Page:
Bowling into controversy

January. As photographs arrived from the Test Match against Australia in Adelaide, Aussies were outraged and Britons horrified. For they showed the hideously bruised bodies of Australian batsmen who had come up against a new, and ferocious, attack by the England bowlers.

The so-called "Bodyline Tour" threatened to break all cricket relations between the two countries, dominating the headlines even in a Britain ravaged by the Depression and reports of new Japanese savagery in Manchuria.

Harold LarwoodChief culprit (or hero, depending on your view) was England's Harold Larwood who had developed a style of fast, short-pitched deliveries on the leg side. His rising deliveries, aimed directly at the body, not only took wickets but left the Australians battered and bitter. Australian captain Billy Woodfull took one blow close to the heart.

Outraged, the Australian Cricket Board of Control cabled the MCC in London demanding an end to this dangerous practice.

March 1. Kidnappers climbed into the nursery of Charles Lindbergh's 20-month-old son took him from his cot and left a note on the windowsill demanding a $50,000 ransom. Lindbergh and the the child's nanny made a frantic search of the New Jersey mansion before he told his wife: "Anne, they have stolen our baby."

Few clues were left by the kidnappers. The illiterate ransom note read: "We warn you for making anyding public...the child is in gut care."

The event started the most intensive manhunt in history, with 100,000 officers and civilian volunteers searched along the Eastern seaboard.

August 29. Adolf Hitler was reported to be under heavy pressure to mount a putsch after his attempts to become German Chancellor were frustrated by the Chancellor already in office, Franz von Papen, and President von Hindenburg. The president lectured Hitler on the street violence caused by his Nazi Storm Troopers. Hitler maintained that he would only seek power by legal means.

May 10. The assassination of the French president, Paul Doumer, left the country in a state of national shock. The president had gone from the Elysee Palace to a charity event at the Rothschild Foundation .

As he talked to author, Claude Farrere, a large man pushed through the crowd, pulled out a revolver and started firing' crying: "This is only the beginning." The assassin was disarmed and the president rushed to hospital, but his wounds proved to be fatal. He died 14 hours after being admitted. The gunman was declared insane.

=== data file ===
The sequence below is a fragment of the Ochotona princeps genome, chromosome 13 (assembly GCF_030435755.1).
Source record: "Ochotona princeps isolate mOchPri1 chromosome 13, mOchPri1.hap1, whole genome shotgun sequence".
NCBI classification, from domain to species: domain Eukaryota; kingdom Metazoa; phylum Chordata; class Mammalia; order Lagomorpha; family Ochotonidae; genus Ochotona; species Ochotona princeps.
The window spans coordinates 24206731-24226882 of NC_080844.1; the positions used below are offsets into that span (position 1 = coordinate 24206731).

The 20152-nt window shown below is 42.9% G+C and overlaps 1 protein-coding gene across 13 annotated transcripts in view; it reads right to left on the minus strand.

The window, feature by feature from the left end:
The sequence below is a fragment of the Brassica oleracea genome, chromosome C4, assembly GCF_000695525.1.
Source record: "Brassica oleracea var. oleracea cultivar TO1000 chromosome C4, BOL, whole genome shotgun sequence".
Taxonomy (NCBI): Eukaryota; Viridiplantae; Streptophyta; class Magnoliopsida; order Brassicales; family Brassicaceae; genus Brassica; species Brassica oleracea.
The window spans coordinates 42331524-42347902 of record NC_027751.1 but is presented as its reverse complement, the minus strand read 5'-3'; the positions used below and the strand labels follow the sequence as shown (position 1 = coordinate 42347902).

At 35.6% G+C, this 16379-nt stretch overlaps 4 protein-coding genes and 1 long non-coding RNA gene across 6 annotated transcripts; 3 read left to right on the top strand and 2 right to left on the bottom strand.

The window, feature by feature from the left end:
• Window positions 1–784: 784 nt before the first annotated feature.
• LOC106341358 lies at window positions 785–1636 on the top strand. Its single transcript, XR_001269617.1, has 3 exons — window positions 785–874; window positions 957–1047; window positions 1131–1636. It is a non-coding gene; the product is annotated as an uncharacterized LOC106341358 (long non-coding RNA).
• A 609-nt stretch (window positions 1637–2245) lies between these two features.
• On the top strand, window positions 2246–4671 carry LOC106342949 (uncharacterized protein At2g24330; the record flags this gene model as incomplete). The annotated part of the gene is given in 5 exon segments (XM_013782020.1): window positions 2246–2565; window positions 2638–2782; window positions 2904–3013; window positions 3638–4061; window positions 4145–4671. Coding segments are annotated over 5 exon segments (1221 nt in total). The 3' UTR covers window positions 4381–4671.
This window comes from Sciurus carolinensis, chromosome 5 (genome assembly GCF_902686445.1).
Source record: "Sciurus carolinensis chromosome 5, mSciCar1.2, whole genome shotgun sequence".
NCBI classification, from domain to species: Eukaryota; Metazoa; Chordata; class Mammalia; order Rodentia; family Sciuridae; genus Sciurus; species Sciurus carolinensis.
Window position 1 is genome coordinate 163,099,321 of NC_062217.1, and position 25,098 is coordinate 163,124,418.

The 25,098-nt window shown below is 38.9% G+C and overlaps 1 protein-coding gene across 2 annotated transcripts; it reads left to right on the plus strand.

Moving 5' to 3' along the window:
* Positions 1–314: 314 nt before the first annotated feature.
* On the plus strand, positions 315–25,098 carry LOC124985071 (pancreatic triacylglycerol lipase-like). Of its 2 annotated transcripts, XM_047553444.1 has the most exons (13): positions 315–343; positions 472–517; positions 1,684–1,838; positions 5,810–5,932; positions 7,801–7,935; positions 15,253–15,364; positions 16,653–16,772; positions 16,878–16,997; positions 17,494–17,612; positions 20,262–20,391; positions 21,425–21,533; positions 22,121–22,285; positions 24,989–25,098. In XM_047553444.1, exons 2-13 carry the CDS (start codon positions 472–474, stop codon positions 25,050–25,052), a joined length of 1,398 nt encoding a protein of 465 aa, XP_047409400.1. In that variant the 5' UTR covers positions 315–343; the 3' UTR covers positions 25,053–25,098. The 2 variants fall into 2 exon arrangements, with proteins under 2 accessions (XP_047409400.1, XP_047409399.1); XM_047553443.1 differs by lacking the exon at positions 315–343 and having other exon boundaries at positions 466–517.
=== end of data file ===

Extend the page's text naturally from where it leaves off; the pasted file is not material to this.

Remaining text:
January 6. In India Congress leaders were rounded up following the Government's declaration that the party's Working Committee, often called "Gandhi's Cabinet", was illegal. Gandhi himself had already been arrested but he had prepared himself for jail. He went into prison with a pair of sandals, a mattress, warm clothing and a portable spinning wheel. About 100 of his colleagues were expected to join him.


In brief

January 2. Wolverhampton shopkeepers invited personal friends. "in these hard times", to buy their stock as an investment to help clear the shelves in the January sales.

  January 16. In West Bromwich a man who went to help at the scene of an accident between a car and a horse and cart was killed when a passing motorcyclist hit him.

January 20. In Wolverhampton women packed the Windsor Room at Reynold's Cafe to hear a local solicitor talk to the National Council of Women on divorce in the country.

  February 2. In Walsall a greyhound protest meeting condemned plans to turn Fellows Park into a racing track because it would be "detrimental to the social, domestic and moral interests of the community."

February 12. A bill to improve youth courts, was put forward in London, included the banning of whipping of under 14-year-olds.

February 24. In the United States Malcolm Campbell beat his own land speed record at Daytona reaching 253.4mph.

March 4. In Wolverhampton firefighters battled for eight hours with a blaze which practically destroyed the Wearwell Cycle Company in Colliery Road in a 10,000 fire.

April 4. Scientists in Pittsburgh, USA, isolated Vitamin C.

June 18. An attempt to assassinate Mussolini in Rome resulted in two men being executed.

July 5. At London Bridge station the first main-line electric express train ran to Three Bridges in Sussex.

July 8. In Britain a rector from Stiffkey was found guilty of "disreputable association with women."